Effectiveness of anti-obesity medications approved for long-term use in a multidisciplinary weight management program: a multi-center clinical experience

Gerardo Calderon, Daniel Gonzalez-Izundegui, Kuangda L. Shan, Oscar A. Garcia-Valencia, Lizeth Cifuentes, Alejandro Campos, Maria L. Collazo-Clavell, Meera Shah, Daniel L. Hurley, Haitham S. Abu Lebdeh, Mayank Sharma, Kristine Schmitz, Matthew M. Clark, Karen Grothe, Manpreet S. Mundi, Michael Camilleri, Barham K. Abu Dayyeh, Maria D. Hurtado Andrade, Mohamad A. Mokadem, Andres Acosta

Research output: Contribution to journalArticlepeer-review


Background and aims: Randomized clinical trials have proven the efficacy and safety of Food and Drug Administration (FDA) approved anti-obesity medications (AOMs) for long-term use. It is unclear whether these outcomes can be replicated in real-world clinical practice where clinical complexities arise. The aim of this study was to evaluate the effectiveness and side effects of these medications in real-world multidisciplinary clinical practice settings. Methods: We reviewed the electronic medical records (EMR) of patients with obesity who were prescribed an FDA-approved AOM for long-term use in academic and community multidisciplinary weight loss programs between January 2016 and January 2020. Intervention: We assessed percentage total body weight loss (%TBWL), metabolic outcomes, and side effect profile up to 24 months after AOM initiation. Results: The full cohort consisted of 304 patients (76% women, 95.2% White, median age of 50 years old [IQR, 39–58]). The median follow-up time was 9.1 months [IQR, 4.2–14.1] with a median number of 3 visits [IQR, 2–4]. The most prescribed medication was phentermine/topiramate extended-release (ER) (51%), followed by liraglutide (26.3%), bupropion/naltrexone sustained-release (SR) (16.5%), and lorcaserin (6.2%). %TBWL was 5.0%, 6.8%, 9.3%, 10.3%, and 10.5% at 3, 6, 12, 18, and 24 months. 60.2% of the entire cohort achieved at least 5% TBWL. Overall, phentermine/topiramate-ER had the most robust weight loss response during follow-up, with the highest %TBWL at 12 months of 12.0%. Adverse events were reported in 22.4% of patients. Only 9% of patients discontinued the medication due to side effects. Conclusions: AOMs resulted in significant long-term weight loss, that was comparable to outcomes previously reported in clinical trials.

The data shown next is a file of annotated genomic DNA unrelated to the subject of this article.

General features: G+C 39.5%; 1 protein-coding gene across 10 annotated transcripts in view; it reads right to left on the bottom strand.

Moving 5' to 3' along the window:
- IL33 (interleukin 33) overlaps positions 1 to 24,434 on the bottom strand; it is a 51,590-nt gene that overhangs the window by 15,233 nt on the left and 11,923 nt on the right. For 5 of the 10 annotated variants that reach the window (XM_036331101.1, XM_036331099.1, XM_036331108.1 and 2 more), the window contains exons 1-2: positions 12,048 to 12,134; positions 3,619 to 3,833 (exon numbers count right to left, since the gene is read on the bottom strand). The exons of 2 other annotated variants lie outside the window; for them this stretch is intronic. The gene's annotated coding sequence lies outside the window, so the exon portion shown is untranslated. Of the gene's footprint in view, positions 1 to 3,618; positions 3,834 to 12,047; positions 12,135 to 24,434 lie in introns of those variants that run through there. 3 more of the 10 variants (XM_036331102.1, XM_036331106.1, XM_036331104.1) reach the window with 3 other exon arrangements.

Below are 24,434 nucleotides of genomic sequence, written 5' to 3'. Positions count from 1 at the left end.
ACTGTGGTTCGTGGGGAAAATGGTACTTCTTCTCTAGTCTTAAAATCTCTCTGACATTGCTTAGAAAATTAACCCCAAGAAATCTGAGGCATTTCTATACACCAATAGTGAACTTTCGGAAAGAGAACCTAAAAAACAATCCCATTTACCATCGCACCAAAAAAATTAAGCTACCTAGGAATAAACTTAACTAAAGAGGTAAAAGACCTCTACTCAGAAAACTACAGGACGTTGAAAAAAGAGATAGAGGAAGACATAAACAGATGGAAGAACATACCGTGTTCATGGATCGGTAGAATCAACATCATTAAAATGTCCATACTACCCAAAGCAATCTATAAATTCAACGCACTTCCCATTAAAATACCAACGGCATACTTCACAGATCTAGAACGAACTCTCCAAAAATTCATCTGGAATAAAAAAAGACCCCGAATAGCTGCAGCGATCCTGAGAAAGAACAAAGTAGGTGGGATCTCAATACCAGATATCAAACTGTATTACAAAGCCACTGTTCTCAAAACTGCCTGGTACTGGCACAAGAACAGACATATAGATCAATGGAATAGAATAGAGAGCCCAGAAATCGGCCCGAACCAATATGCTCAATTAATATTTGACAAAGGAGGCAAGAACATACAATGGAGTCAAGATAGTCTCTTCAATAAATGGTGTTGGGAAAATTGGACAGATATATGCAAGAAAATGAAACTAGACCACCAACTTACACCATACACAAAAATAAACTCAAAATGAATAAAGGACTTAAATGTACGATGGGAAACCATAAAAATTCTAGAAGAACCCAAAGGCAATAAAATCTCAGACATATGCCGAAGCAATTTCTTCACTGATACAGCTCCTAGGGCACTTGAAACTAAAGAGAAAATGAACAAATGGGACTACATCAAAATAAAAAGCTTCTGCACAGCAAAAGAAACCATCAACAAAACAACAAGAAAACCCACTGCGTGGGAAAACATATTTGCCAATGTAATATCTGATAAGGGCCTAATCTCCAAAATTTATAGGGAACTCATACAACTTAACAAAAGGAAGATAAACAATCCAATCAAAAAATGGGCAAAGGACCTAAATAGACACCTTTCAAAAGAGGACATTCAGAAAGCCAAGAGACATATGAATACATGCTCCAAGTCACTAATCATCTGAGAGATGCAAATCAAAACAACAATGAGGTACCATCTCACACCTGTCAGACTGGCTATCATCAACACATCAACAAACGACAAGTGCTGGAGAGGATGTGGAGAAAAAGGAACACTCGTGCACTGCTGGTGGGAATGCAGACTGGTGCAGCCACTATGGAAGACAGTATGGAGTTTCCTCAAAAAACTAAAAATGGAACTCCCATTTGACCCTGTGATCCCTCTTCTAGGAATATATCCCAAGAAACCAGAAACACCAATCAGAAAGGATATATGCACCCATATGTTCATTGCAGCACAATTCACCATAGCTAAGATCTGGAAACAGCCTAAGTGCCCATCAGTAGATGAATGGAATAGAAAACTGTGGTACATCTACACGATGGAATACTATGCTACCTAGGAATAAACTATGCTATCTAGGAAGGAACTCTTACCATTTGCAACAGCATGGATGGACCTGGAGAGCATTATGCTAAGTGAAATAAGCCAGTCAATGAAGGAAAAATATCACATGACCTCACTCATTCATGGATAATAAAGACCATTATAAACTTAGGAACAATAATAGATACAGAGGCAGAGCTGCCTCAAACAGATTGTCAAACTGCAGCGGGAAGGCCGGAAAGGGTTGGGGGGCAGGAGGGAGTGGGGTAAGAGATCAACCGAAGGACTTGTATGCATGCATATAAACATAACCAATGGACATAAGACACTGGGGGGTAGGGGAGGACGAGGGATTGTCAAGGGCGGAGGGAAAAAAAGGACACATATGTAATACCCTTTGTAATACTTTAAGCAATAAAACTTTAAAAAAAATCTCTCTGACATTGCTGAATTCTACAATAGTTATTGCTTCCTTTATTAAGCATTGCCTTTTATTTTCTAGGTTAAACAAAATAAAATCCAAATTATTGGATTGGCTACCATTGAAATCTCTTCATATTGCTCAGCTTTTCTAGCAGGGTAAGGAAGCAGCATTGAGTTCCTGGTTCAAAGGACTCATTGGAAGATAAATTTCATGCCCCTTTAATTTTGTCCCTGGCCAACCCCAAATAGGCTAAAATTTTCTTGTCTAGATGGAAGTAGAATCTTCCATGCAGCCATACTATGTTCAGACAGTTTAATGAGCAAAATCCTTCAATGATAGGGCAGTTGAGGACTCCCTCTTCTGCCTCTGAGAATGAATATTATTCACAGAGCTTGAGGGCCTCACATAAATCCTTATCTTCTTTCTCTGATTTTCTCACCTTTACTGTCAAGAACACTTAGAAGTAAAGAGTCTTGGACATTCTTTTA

Original languageEnglish (US)
Pages (from-to)555-563
Number of pages9
JournalInternational Journal of Obesity
Issue number3
StatePublished - Mar 2022

ASJC Scopus subject areas

  • Medicine (miscellaneous)
  • Endocrinology, Diabetes and Metabolism
  • Nutrition and Dietetics


Dive into the research topics of 'Effectiveness of anti-obesity medications approved for long-term use in a multidisciplinary weight management program: a multi-center clinical experience'. Together they form a unique fingerprint.

Cite this